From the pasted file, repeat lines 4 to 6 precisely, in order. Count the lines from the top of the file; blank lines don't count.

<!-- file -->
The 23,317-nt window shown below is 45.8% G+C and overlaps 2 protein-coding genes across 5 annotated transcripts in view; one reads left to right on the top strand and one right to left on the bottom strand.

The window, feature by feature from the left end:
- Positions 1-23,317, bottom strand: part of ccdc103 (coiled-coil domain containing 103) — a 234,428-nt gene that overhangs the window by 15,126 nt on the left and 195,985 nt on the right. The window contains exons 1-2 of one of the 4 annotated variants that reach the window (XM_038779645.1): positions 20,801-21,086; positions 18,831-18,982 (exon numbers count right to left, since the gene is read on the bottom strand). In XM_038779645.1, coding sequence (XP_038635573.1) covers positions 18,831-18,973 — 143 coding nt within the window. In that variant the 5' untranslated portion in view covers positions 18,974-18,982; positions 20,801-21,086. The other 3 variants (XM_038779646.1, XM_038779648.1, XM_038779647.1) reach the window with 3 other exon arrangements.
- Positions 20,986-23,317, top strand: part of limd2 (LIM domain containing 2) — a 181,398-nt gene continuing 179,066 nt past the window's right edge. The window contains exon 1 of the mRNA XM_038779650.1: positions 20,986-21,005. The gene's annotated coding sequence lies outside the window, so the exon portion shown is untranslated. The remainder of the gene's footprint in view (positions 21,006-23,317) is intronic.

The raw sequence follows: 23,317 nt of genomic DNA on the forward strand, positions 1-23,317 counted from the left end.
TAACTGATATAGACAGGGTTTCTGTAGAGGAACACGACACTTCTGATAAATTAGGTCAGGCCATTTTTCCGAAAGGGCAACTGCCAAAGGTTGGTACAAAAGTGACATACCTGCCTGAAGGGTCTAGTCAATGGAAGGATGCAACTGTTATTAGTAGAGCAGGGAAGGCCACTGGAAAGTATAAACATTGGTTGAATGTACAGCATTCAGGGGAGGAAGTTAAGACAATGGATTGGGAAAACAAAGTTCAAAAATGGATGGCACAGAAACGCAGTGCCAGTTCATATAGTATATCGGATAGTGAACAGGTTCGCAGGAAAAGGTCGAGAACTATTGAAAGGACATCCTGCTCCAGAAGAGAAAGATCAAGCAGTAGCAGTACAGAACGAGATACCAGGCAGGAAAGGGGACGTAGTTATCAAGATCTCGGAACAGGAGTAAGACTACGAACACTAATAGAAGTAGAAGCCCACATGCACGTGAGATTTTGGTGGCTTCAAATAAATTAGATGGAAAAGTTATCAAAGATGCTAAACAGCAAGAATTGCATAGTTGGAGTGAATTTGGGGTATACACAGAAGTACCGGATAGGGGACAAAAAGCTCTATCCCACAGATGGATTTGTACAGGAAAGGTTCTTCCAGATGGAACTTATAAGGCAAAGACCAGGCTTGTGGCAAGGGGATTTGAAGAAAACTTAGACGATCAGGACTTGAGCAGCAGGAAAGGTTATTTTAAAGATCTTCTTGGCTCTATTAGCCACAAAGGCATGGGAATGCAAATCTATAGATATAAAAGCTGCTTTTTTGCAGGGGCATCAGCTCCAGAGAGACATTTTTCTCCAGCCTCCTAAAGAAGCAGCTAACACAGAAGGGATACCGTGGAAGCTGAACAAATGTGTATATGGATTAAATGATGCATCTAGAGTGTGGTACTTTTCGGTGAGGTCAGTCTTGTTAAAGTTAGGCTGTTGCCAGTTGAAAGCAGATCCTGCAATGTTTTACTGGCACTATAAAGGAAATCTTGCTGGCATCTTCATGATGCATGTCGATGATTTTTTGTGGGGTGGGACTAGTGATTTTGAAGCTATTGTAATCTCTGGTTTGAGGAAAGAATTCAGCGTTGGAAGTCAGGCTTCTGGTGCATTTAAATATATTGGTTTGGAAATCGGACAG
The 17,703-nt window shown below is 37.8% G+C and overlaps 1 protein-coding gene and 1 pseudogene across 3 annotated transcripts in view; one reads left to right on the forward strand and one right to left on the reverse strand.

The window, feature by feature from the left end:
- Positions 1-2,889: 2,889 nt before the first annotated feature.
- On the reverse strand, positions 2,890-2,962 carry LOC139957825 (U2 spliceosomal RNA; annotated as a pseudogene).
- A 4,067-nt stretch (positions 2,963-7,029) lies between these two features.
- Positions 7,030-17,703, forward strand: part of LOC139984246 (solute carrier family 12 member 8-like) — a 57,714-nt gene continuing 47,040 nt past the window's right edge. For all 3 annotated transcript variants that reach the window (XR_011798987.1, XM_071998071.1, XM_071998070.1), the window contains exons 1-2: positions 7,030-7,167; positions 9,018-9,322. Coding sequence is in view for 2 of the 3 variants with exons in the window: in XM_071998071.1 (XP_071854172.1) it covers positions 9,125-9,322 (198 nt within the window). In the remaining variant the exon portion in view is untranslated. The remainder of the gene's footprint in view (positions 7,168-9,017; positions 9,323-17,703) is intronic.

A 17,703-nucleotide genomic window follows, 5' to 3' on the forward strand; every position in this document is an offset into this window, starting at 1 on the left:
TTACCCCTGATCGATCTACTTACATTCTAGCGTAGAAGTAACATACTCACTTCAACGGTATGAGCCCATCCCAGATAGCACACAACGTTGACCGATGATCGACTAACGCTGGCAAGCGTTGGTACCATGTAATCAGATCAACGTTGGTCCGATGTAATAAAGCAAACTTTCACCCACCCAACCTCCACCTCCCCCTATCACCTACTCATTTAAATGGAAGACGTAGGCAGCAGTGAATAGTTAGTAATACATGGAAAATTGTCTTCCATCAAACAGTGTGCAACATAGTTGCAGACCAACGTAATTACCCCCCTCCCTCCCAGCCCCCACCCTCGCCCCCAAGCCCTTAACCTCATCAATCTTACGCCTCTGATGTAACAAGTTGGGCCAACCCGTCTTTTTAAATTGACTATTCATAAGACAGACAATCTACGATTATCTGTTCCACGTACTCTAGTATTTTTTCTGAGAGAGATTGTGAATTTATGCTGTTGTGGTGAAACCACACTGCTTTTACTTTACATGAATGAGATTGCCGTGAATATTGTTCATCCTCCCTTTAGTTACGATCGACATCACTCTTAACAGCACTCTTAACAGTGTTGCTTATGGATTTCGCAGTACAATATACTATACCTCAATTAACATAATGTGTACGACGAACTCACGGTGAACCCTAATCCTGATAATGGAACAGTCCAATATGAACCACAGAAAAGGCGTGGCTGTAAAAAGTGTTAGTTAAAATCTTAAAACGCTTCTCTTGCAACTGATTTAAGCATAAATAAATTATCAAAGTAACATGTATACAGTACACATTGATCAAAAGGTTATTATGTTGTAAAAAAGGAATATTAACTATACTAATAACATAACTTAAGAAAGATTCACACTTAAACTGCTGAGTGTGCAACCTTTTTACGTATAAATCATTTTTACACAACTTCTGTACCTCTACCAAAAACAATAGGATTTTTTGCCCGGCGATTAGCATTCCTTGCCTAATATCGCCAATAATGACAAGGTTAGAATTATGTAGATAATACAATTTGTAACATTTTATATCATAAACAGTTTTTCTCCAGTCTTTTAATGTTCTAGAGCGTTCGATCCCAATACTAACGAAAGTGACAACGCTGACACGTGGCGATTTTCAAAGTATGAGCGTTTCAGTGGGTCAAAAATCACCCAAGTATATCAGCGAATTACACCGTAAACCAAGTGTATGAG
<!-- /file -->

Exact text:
- Positions 20,986-23,317, top strand: part of limd2 (LIM domain containing 2) — a 181,398-nt gene continuing 179,066 nt past the window's right edge. The window contains exon 1 of the mRNA XM_038779650.1: positions 20,986-21,005. The gene's annotated coding sequence lies outside the window, so the exon portion shown is untranslated. The remainder of the gene's footprint in view (positions 21,006-23,317) is intronic.

The raw sequence follows: 23,317 nt of genomic DNA on the forward strand, positions 1-23,317 counted from the left end.
TAACTGATATAGACAGGGTTTCTGTAGAGGAACACGACACTTCTGATAAATTAGGTCAGGCCATTTTTCCGAAAGGGCAACTGCCAAAGGTTGGTACAAAAGTGACATACCTGCCTGAAGGGTCTAGTCAATGGAAGGATGCAACTGTTATTAGTAGAGCAGGGAAGGCCACTGGAAAGTATAAACATTGGTTGAATGTACAGCATTCAGGGGAGGAAGTTAAGACAATGGATTGGGAAAACAAAGTTCAAAAATGGATGGCACAGAAACGCAGTGCCAGTTCATATAGTATATCGGATAGTGAACAGGTTCGCAGGAAAAGGTCGAGAACTATTGAAAGGACATCCTGCTCCAGAAGAGAAAGATCAAGCAGTAGCAGTACAGAACGAGATACCAGGCAGGAAAGGGGACGTAGTTATCAAGATCTCGGAACAGGAGTAAGACTACGAACACTAATAGAAGTAGAAGCCCACATGCACGTGAGATTTTGGTGGCTTCAAATAAATTAGATGGAAAAGTTATCAAAGATGCTAAACAGCAAGAATTGCATAGTTGGAGTGAATTTGGGGTATACACAGAAGTACCGGATAGGGGACAAAAAGCTCTATCCCACAGATGGATTTGTACAGGAAAGGTTCTTCCAGATGGAACTTATAAGGCAAAGACCAGGCTTGTGGCAAGGGGATTTGAAGAAAACTTAGACGATCAGGACTTGAGCAGCAGGAAAGGTTATTTTAAAGATCTTCTTGGCTCTATTAGCCACAAAGGCATGGGAATGCAAATCTATAGATATAAAAGCTGCTTTTTTGCAGGGGCATCAGCTCCAGAGAGACATTTTTCTCCAGCCTCCTAAAGAAGCAGCTAACACAGAAGGGATACCGTGGAAGCTGAACAAATGTGTATATGGATTAAATGATGCATCTAGAGTGTGGTACTTTTCGGTGAGGTCAGTCTTGTTAAAGTTAGGCTGTTGCCAGTTGAAAGCAGATCCTGCAATGTTTTACTGGCACTATAAAGGAAATCTTGCTGGCATCTTCATGATGCATGTCGATGATTTTTTGTGGGGTGGGACTAGTGATTTTGAAGCTATTGTAATCTCTGGTTTGAGGAAAGAATTCAGCGTTGGAAGTCAGGCTTCTGGTGCATTTAAATATATTGGTTTGGAAATCGGACAG